And so, my Pesach wish for each of us is that we recognize the labyrinths that hold us captive, and that we start to deconstruct them, brick by brick. Freedom is out there, and in it our true selves are waiting, as they have always been.

Sunday, April 2, 2017

Beautifully Broken

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When I started this blog, I tried hard to publish something at least every other week...I think because I had so much to say, and sharing it felt so urgent. Clearly, I have gotten away from that level of frequency, and it's not that I haven't had anything to write about...it's more that I haven't been able to find the most effective way to write about what has been going on for me. I feel as though I need a degree of separation from things in order to write about them clearly, and that separation hasn't happened yet, so the words haven't come. I say this not as an apology for not writing, but more as an explanation as to why I haven't been on the blog as much lately.





But then, last weekend happened, and words started to come.

I had the privilege of attending a workshop led by the amazing Laura McKowen, whom I have raved about quite a bit on this blog, and Holly Whitaker, whom I have talked about less but who is no less fabulous. These two women do incredibly important work in the recovery world; both are in sobriety and are also in recovery from eating disorders. They are impassioned writers, speakers, and yoga people, and I am a little bit (or a lot) of a groupie, so I took my yoga-ambivalent self to a yoga studio and practiced yoga for four hours, just to learn from them. (Okay, there was writing involved, too, which is more my jam.)

The title of the workshop was, "Never Not Broken," and it centered on the premise that we have each been broken open by various life situations, and we will bear those cracks for the rest of our lives...but instead of weakening us, our brokenness makes us stronger and wiser. I was attracted to this idea because I view my life into very clearly divided "before" and "after" segments: "before," being before I developed an eating disorder my freshman year in college, and "after," being everything after my last hospitalization in 2007 (I call the in-between years, "the mess").  I visualize "before" and "after" through two photographs that sit on my parents' coffee table--one of me as a senior in high school, the other of me graduating from college. When I look at my high school senior self, I see her smile as genuine, the gleam in her eyes as a sign of her full life and endless hope, for she has no idea what's coming. The photo of me as a college senior, I hate. I look at that version of myself and I know my smile is fake; my eyes masking how trapped I felt in my body, in my mind, in my misery. For most of my time in recovery, I have wanted desperately to get back to the way I was "before." Why can I not be happy anymore? I often wonder. Instead, I'm stuck being this broken thing. Put back together, yes, but still cracked in ways that I haven't figured out how to repair.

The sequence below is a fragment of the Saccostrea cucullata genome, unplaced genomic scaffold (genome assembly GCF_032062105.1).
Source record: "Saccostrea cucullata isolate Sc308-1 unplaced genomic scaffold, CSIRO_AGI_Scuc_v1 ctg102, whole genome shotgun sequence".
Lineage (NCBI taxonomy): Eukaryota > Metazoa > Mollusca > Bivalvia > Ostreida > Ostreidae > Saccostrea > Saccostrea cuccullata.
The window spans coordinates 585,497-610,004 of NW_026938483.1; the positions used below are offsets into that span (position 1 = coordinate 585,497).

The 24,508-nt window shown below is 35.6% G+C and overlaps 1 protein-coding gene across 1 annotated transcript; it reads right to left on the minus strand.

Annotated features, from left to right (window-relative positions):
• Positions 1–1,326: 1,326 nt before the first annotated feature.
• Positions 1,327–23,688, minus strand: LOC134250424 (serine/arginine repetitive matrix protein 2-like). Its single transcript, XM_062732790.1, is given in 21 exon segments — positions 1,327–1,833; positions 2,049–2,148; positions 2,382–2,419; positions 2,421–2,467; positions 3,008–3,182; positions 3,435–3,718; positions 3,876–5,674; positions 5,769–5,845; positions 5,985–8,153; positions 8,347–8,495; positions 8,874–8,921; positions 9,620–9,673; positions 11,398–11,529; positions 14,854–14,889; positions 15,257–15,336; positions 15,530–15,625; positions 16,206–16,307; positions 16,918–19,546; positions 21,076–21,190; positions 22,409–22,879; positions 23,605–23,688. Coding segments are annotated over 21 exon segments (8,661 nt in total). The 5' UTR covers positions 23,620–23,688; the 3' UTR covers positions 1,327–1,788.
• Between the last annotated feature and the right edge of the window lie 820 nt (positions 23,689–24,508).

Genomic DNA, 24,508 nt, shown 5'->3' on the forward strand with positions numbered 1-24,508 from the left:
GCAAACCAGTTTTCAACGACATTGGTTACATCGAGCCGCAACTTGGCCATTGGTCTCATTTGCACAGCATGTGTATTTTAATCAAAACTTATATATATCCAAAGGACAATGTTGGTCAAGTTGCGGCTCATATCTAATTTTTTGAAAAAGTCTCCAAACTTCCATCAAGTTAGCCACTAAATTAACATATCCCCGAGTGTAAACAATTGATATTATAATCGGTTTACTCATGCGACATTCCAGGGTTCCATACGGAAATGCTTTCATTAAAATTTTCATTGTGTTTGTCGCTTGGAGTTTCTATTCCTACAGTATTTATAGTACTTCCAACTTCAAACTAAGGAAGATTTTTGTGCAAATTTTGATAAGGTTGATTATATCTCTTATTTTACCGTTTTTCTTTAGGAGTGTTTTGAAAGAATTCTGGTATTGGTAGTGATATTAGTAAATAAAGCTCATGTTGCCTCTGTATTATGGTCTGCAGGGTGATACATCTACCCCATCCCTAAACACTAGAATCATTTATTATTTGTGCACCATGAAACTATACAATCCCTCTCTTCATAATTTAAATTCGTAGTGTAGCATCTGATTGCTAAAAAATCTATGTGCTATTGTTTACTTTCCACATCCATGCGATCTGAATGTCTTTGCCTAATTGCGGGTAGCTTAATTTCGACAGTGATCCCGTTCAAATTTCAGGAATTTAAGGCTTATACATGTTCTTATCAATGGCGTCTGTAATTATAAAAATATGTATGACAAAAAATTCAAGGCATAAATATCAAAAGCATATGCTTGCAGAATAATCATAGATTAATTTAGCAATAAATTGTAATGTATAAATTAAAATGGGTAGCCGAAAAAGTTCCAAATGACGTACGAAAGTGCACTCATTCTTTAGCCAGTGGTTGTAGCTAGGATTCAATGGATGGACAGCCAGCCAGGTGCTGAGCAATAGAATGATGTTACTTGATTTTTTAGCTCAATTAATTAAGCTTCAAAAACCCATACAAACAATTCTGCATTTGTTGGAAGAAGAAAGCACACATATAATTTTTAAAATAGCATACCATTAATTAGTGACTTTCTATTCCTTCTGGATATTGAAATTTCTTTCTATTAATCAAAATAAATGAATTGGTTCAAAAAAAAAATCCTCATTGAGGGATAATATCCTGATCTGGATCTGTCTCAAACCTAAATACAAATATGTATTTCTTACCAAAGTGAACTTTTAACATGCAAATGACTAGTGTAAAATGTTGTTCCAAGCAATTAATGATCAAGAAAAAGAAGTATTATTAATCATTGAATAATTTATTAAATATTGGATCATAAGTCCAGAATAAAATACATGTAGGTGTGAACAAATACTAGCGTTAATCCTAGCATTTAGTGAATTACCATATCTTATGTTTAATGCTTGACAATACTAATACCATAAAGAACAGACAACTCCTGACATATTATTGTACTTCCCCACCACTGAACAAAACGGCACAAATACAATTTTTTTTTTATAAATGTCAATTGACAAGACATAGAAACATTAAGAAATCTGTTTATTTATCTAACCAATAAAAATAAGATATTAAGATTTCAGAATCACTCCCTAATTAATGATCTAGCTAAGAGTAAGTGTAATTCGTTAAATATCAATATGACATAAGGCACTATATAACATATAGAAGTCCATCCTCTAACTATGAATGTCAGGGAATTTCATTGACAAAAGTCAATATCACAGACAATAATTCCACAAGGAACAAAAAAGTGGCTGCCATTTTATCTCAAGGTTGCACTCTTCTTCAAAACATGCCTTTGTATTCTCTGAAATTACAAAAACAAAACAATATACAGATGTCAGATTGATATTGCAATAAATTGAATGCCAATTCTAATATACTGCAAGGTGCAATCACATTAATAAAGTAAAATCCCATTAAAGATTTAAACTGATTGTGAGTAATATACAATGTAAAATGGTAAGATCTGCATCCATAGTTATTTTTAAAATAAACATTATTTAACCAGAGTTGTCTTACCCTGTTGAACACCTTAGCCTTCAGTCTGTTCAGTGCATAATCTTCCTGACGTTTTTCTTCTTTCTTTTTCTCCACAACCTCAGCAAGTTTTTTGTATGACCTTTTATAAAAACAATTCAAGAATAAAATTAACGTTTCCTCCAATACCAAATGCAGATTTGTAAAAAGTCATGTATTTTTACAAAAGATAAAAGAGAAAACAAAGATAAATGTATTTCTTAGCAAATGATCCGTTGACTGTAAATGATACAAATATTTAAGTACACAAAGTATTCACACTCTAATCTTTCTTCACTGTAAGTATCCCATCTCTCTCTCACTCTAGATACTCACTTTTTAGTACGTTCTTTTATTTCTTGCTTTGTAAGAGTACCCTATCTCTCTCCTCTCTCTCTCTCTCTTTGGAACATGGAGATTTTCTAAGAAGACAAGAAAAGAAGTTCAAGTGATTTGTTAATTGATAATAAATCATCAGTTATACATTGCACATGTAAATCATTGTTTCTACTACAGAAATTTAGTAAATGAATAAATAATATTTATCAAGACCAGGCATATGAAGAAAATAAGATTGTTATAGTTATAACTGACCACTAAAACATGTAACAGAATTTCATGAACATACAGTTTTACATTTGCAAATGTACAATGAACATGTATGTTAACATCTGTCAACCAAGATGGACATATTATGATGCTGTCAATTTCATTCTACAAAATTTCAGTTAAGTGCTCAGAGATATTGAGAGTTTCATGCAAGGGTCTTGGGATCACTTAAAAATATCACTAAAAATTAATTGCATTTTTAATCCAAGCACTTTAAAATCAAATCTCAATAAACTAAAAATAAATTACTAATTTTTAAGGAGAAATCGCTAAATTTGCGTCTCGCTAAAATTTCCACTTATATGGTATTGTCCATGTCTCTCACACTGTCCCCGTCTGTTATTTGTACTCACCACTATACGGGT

Before the workshop started, I anticipated that I would spend most of it brooding over all the broken, shattered parts of me, and maybe I would even cry, which would be a huge breach of my "no public displays of emotion" rule. But somewhere around hour three, a weird thing happened. We were journaling in response to the prompt, "What do You Want?" and I realized that although there are still some things I desire but have yet to achieve, I actually have a lot of good things in my life. I have the most fulfilling job I could ask for; I get to do what I love and I know I am making a difference. My "work family" is close-knit and supportive. Through my Jewish education, I have made dear friends in Israel who nurture me in ways that no one else does. My parents and I have great relationships with each other. I am living on my own and paying my own bills, driving around in a car that I own, with enough money saved to allow me to plan for a future child. All told, I am actually not doing too badly. And admitting this was new to me, because my usual line of thinking is to focus on the negative...but sitting there in that workshop, I was able to really see all the vitality I have built into my life, and that I have achieved successes that were absolutely not possible a decade ago.

I pondered this as I lay on my mat, listening to Laura's calm voice easing us into the final restorative pose. Then, from the speakers, I heard familiar tune begin to play...the lyrics came: